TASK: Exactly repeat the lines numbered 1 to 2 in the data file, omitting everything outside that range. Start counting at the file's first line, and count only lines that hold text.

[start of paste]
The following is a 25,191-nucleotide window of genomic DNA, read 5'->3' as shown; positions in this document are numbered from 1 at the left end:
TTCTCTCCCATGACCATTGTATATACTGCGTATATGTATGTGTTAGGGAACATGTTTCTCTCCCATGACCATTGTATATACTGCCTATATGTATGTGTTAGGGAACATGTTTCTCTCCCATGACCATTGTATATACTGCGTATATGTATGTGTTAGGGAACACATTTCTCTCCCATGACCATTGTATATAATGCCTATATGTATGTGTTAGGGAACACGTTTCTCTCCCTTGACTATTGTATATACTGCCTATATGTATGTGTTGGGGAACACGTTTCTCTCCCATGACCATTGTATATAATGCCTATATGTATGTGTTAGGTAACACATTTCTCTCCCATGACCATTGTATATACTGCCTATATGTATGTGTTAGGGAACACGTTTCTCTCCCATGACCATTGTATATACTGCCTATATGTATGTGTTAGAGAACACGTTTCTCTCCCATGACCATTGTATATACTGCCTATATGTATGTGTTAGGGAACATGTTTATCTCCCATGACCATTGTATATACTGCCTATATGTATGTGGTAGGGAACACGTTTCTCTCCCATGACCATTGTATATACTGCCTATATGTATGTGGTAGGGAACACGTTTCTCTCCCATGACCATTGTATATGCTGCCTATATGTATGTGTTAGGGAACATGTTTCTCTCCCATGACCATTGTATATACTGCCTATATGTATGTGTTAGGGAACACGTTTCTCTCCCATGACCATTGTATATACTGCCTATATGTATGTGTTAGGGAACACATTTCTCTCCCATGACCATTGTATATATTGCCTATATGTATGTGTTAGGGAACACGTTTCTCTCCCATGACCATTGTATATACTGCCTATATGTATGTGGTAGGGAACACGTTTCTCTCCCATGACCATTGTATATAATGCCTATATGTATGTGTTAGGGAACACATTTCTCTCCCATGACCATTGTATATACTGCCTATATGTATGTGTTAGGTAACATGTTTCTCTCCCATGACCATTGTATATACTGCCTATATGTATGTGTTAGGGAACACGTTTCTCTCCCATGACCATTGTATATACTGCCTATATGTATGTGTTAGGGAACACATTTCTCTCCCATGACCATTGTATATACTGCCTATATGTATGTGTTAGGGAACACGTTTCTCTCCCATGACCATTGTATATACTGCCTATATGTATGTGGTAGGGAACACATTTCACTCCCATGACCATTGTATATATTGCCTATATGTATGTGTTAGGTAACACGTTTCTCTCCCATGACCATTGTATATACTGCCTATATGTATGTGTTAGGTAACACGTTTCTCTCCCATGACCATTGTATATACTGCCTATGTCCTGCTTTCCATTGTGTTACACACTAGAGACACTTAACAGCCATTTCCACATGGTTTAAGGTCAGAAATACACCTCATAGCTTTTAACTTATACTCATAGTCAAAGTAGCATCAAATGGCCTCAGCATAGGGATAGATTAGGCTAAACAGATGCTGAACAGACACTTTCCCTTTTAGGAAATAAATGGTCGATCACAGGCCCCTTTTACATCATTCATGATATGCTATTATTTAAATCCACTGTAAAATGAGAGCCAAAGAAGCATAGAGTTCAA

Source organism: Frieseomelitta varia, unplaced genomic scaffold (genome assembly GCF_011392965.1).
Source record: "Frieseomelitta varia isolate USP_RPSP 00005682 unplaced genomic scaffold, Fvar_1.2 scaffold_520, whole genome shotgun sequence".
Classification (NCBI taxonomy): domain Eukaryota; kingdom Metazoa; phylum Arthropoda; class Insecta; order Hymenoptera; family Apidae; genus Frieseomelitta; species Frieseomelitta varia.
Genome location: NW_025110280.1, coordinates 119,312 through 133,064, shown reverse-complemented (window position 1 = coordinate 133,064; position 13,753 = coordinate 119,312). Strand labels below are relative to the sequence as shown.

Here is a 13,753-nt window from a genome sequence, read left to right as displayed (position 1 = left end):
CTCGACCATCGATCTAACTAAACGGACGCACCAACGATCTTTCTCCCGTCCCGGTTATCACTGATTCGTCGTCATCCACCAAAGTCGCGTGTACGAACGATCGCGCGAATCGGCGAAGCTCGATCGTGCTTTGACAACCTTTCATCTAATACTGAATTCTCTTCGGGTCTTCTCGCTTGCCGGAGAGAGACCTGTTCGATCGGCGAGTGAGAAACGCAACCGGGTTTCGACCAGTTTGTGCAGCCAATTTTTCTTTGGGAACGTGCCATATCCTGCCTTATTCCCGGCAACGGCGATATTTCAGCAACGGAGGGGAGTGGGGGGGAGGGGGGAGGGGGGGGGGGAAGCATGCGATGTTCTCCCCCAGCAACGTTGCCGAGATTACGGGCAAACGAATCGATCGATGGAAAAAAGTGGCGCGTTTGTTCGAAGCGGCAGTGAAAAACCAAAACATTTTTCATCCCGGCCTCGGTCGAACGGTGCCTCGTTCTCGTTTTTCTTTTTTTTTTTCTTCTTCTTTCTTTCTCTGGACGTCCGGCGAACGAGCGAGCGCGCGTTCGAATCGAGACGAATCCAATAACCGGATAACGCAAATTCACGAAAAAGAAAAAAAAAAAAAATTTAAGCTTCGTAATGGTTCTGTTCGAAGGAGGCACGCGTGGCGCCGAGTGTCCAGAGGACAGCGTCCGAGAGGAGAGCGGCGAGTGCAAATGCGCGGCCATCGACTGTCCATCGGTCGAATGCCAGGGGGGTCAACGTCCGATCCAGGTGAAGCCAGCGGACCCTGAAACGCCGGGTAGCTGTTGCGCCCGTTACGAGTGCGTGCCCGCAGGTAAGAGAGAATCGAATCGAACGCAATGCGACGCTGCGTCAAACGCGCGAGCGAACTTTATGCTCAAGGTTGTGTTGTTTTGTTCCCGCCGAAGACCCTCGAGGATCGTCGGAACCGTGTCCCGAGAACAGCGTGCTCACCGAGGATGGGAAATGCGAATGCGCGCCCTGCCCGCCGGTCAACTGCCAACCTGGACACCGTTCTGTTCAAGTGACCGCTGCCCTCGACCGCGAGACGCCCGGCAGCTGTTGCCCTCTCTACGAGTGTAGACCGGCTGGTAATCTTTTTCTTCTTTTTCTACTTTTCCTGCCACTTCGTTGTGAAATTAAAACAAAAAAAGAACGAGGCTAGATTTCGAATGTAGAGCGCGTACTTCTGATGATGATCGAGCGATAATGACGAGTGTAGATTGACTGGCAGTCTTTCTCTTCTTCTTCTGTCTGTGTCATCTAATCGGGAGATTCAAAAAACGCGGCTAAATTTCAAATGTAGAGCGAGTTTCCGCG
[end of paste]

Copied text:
The following is a 25,191-nucleotide window of genomic DNA, read 5'->3' as shown; positions in this document are numbered from 1 at the left end:
TTCTCTCCCATGACCATTGTATATACTGCGTATATGTATGTGTTAGGGAACATGTTTCTCTCCCATGACCATTGTATATACTGCCTATATGTATGTGTTAGGGAACATGTTTCTCTCCCATGACCATTGTATATACTGCGTATATGTATGTGTTAGGGAACACATTTCTCTCCCATGACCATTGTATATAATGCCTATATGTATGTGTTAGGGAACACGTTTCTCTCCCTTGACTATTGTATATACTGCCTATATGTATGTGTTGGGGAACACGTTTCTCTCCCATGACCATTGTATATAATGCCTATATGTATGTGTTAGGTAACACATTTCTCTCCCATGACCATTGTATATACTGCCTATATGTATGTGTTAGGGAACACGTTTCTCTCCCATGACCATTGTATATACTGCCTATATGTATGTGTTAGAGAACACGTTTCTCTCCCATGACCATTGTATATACTGCCTATATGTATGTGTTAGGGAACATGTTTATCTCCCATGACCATTGTATATACTGCCTATATGTATGTGGTAGGGAACACGTTTCTCTCCCATGACCATTGTATATACTGCCTATATGTATGTGGTAGGGAACACGTTTCTCTCCCATGACCATTGTATATGCTGCCTATATGTATGTGTTAGGGAACATGTTTCTCTCCCATGACCATTGTATATACTGCCTATATGTATGTGTTAGGGAACACGTTTCTCTCCCATGACCATTGTATATACTGCCTATATGTATGTGTTAGGGAACACATTTCTCTCCCATGACCATTGTATATATTGCCTATATGTATGTGTTAGGGAACACGTTTCTCTCCCATGACCATTGTATATACTGCCTATATGTATGTGGTAGGGAACACGTTTCTCTCCCATGACCATTGTATATAATGCCTATATGTATGTGTTAGGGAACACATTTCTCTCCCATGACCATTGTATATACTGCCTATATGTATGTGTTAGGTAACATGTTTCTCTCCCATGACCATTGTATATACTGCCTATATGTATGTGTTAGGGAACACGTTTCTCTCCCATGACCATTGTATATACTGCCTATATGTATGTGTTAGGGAACACATTTCTCTCCCATGACCATTGTATATACTGCCTATATGTATGTGTTAGGGAACACGTTTCTCTCCCATGACCATTGTATATACTGCCTATATGTATGTGGTAGGGAACACATTTCACTCCCATGACCATTGTATATATTGCCTATATGTATGTGTTAGGTAACACGTTTCTCTCCCATGACCATTGTATATACTGCCTATATGTATGTGTTAGGTAACACGTTTCTCTCCCATGACCATTGTATATACTGCCTATGTCCTGCTTTCCATTGTGTTACACACTAGAGACACTTAACAGCCATTTCCACATGGTTTAAGGTCAGAAATACACCTCATAGCTTTTAACTTATACTCATAGTCAAAGTAGCATCAAATGGCCTCAGCATAGGGATAGATTAGGCTAAACAGATGCTGAACAGACACTTTCCCTTTTAGGAAATAAATGGTCGATCACAGGCCCCTTTTACATCATTCATGATATGCTATTATTTAAATCCACTGTAAAATGAGAGCCAAAGAAGCATAGAGTTCAA